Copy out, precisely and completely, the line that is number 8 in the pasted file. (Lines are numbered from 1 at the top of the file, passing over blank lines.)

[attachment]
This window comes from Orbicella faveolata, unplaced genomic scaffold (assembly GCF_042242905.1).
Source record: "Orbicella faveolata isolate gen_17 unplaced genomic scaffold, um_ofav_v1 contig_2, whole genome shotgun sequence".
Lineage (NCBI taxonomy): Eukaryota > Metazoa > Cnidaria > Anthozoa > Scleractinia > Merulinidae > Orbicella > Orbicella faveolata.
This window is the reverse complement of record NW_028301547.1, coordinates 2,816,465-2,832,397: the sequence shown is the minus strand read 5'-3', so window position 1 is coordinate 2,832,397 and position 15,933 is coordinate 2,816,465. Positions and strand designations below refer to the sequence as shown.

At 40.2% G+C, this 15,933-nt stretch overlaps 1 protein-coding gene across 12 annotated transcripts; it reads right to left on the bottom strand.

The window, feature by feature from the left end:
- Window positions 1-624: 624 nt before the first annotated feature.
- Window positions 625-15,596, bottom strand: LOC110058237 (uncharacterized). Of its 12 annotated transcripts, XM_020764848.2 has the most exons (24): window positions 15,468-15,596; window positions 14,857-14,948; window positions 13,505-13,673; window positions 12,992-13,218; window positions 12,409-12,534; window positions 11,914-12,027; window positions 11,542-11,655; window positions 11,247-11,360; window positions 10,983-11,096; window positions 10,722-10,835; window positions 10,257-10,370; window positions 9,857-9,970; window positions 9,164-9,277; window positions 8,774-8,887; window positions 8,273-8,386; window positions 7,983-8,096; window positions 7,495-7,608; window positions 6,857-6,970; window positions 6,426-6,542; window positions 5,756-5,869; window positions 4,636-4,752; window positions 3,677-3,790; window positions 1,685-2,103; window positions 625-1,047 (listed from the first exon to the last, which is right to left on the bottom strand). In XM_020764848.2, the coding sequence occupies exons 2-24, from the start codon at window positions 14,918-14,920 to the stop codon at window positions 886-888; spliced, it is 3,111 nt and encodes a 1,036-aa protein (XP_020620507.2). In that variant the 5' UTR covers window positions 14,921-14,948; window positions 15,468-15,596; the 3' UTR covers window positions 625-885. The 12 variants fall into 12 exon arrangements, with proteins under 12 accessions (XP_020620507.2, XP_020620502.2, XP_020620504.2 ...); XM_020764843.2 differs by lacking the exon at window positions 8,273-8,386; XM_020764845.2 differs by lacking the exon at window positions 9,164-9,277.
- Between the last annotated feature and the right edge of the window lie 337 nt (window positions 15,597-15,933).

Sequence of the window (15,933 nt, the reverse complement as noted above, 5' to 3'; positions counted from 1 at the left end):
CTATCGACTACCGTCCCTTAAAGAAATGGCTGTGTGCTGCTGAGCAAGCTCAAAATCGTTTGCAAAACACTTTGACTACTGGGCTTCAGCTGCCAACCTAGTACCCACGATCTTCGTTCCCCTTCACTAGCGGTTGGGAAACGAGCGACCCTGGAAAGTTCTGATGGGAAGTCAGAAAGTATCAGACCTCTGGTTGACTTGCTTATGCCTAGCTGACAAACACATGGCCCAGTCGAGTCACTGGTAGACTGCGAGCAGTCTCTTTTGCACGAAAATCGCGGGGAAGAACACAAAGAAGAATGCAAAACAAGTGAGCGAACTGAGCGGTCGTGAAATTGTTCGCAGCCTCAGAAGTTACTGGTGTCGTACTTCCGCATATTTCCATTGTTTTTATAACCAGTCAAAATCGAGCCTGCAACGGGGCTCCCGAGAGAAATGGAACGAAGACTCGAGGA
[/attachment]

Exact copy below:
- Window positions 625-15,596, bottom strand: LOC110058237 (uncharacterized). Of its 12 annotated transcripts, XM_020764848.2 has the most exons (24): window positions 15,468-15,596; window positions 14,857-14,948; window positions 13,505-13,673; window positions 12,992-13,218; window positions 12,409-12,534; window positions 11,914-12,027; window positions 11,542-11,655; window positions 11,247-11,360; window positions 10,983-11,096; window positions 10,722-10,835; window positions 10,257-10,370; window positions 9,857-9,970; window positions 9,164-9,277; window positions 8,774-8,887; window positions 8,273-8,386; window positions 7,983-8,096; window positions 7,495-7,608; window positions 6,857-6,970; window positions 6,426-6,542; window positions 5,756-5,869; window positions 4,636-4,752; window positions 3,677-3,790; window positions 1,685-2,103; window positions 625-1,047 (listed from the first exon to the last, which is right to left on the bottom strand). In XM_020764848.2, the coding sequence occupies exons 2-24, from the start codon at window positions 14,918-14,920 to the stop codon at window positions 886-888; spliced, it is 3,111 nt and encodes a 1,036-aa protein (XP_020620507.2). In that variant the 5' UTR covers window positions 14,921-14,948; window positions 15,468-15,596; the 3' UTR covers window positions 625-885. The 12 variants fall into 12 exon arrangements, with proteins under 12 accessions (XP_020620507.2, XP_020620502.2, XP_020620504.2 ...); XM_020764843.2 differs by lacking the exon at window positions 8,273-8,386; XM_020764845.2 differs by lacking the exon at window positions 9,164-9,277.